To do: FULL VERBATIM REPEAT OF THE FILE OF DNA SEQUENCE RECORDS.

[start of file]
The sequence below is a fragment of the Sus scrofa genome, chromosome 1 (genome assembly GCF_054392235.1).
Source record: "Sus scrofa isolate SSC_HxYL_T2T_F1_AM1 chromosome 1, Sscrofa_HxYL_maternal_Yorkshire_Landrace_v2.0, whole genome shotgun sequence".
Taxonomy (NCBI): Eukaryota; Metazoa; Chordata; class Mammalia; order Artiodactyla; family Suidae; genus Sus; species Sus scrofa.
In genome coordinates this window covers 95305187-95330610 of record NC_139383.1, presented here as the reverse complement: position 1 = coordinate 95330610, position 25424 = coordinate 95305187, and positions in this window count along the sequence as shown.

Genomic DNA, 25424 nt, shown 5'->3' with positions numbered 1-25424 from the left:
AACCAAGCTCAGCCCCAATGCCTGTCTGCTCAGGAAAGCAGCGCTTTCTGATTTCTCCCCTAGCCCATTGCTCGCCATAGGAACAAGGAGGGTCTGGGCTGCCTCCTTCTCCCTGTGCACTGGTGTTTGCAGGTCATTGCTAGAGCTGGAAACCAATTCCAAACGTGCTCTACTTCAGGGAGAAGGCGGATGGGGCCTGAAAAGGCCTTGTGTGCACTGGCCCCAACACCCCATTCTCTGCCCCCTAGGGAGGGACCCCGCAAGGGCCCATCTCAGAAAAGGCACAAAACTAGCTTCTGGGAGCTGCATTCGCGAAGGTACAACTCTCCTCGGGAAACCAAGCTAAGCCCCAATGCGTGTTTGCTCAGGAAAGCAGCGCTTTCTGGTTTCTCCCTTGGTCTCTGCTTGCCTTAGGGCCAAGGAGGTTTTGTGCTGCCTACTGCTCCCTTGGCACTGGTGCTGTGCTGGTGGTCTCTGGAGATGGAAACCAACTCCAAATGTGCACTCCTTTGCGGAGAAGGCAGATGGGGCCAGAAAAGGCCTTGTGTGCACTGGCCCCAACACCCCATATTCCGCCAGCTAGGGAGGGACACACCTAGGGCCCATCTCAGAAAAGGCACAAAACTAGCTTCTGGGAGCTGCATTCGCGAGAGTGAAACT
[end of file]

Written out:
The sequence below is a fragment of the Sus scrofa genome, chromosome 1 (genome assembly GCF_054392235.1).
Source record: "Sus scrofa isolate SSC_HxYL_T2T_F1_AM1 chromosome 1, Sscrofa_HxYL_maternal_Yorkshire_Landrace_v2.0, whole genome shotgun sequence".
Taxonomy (NCBI): Eukaryota; Metazoa; Chordata; class Mammalia; order Artiodactyla; family Suidae; genus Sus; species Sus scrofa.
In genome coordinates this window covers 95305187-95330610 of record NC_139383.1, presented here as the reverse complement: position 1 = coordinate 95330610, position 25424 = coordinate 95305187, and positions in this window count along the sequence as shown.

Genomic DNA, 25424 nt, shown 5'->3' with positions numbered 1-25424 from the left:
AACCAAGCTCAGCCCCAATGCCTGTCTGCTCAGGAAAGCAGCGCTTTCTGATTTCTCCCCTAGCCCATTGCTCGCCATAGGAACAAGGAGGGTCTGGGCTGCCTCCTTCTCCCTGTGCACTGGTGTTTGCAGGTCATTGCTAGAGCTGGAAACCAATTCCAAACGTGCTCTACTTCAGGGAGAAGGCGGATGGGGCCTGAAAAGGCCTTGTGTGCACTGGCCCCAACACCCCATTCTCTGCCCCCTAGGGAGGGACCCCGCAAGGGCCCATCTCAGAAAAGGCACAAAACTAGCTTCTGGGAGCTGCATTCGCGAAGGTACAACTCTCCTCGGGAAACCAAGCTAAGCCCCAATGCGTGTTTGCTCAGGAAAGCAGCGCTTTCTGGTTTCTCCCTTGGTCTCTGCTTGCCTTAGGGCCAAGGAGGTTTTGTGCTGCCTACTGCTCCCTTGGCACTGGTGCTGTGCTGGTGGTCTCTGGAGATGGAAACCAACTCCAAATGTGCACTCCTTTGCGGAGAAGGCAGATGGGGCCAGAAAAGGCCTTGTGTGCACTGGCCCCAACACCCCATATTCCGCCAGCTAGGGAGGGACACACCTAGGGCCCATCTCAGAAAAGGCACAAAACTAGCTTCTGGGAGCTGCATTCGCGAGAGTGAAACT